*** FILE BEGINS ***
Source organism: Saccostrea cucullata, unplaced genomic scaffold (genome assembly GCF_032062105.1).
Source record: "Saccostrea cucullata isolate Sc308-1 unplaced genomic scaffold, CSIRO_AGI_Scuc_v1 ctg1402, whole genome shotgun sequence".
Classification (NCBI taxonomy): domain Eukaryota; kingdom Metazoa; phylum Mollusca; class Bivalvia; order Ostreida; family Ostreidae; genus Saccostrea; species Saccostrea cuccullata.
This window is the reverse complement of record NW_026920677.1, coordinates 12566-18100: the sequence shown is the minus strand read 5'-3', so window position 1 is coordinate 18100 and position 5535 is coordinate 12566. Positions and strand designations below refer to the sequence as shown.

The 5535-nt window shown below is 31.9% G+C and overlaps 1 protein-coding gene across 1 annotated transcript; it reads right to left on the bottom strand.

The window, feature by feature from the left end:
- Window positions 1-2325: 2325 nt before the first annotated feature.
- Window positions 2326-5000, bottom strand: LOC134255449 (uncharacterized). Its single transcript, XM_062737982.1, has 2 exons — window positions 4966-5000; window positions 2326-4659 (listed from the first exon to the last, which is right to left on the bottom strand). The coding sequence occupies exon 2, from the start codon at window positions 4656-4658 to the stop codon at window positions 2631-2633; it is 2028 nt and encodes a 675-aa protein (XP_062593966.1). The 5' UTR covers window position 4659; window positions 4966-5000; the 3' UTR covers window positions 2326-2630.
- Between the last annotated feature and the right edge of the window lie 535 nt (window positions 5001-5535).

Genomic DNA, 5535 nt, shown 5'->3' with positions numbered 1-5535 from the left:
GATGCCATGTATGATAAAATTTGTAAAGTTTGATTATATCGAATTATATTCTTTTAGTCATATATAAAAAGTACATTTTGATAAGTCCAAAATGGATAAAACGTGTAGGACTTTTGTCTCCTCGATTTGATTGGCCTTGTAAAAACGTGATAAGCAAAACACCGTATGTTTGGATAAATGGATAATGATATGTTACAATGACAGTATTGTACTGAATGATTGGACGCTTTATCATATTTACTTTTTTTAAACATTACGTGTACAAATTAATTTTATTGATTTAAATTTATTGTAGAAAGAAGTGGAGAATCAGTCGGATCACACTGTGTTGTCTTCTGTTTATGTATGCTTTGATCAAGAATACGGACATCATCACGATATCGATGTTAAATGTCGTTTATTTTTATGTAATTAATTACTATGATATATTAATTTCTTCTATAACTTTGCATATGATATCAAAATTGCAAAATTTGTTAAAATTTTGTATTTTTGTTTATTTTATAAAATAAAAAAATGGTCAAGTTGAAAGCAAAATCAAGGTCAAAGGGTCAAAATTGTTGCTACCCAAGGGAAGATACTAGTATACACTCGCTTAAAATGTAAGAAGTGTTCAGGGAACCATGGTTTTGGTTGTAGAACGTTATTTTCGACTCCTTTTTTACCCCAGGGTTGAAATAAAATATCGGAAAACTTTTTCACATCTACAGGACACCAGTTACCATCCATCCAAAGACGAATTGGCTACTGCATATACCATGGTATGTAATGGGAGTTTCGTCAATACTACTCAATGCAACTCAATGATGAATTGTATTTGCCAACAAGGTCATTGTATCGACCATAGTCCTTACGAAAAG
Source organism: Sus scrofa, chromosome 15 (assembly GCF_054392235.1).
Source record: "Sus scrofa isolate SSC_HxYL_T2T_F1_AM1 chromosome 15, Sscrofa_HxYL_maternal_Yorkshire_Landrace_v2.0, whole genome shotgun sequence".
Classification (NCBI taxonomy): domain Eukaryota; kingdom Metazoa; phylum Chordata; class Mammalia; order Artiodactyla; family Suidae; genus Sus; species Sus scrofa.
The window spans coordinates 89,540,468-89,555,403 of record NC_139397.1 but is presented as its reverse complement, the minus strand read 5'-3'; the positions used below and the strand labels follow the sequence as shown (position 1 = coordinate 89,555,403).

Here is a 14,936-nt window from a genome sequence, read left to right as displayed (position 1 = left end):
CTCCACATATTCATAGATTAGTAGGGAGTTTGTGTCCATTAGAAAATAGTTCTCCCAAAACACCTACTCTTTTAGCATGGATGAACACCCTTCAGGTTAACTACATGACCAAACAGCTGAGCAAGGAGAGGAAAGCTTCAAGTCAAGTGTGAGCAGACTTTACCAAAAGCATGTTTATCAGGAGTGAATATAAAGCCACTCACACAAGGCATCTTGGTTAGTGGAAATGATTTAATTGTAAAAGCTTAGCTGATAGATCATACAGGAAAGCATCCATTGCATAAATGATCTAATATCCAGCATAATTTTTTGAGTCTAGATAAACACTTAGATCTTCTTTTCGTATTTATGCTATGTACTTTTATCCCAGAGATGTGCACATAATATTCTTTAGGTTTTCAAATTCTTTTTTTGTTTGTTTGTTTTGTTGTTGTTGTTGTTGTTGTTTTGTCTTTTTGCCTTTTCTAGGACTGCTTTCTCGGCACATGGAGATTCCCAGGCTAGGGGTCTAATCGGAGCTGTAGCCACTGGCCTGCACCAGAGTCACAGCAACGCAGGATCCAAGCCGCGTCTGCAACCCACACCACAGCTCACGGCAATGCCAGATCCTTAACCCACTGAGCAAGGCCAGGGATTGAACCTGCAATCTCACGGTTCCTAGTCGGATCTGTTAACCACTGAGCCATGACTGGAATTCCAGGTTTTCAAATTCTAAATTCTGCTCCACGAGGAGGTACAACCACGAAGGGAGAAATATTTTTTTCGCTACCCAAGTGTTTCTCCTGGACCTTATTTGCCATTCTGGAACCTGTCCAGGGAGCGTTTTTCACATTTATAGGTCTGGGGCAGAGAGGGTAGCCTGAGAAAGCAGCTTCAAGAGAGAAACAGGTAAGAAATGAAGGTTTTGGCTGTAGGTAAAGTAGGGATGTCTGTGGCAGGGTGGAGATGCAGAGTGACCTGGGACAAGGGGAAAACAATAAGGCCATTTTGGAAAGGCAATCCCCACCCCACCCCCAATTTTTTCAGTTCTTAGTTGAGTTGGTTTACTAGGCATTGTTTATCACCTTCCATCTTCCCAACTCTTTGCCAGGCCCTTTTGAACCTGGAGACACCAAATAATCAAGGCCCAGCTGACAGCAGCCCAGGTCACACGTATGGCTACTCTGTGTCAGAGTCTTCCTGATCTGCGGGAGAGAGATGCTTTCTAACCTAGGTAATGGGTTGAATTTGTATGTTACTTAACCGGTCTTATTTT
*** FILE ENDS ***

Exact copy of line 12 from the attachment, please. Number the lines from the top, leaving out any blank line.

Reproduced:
Source organism: Sus scrofa, chromosome 15 (assembly GCF_054392235.1).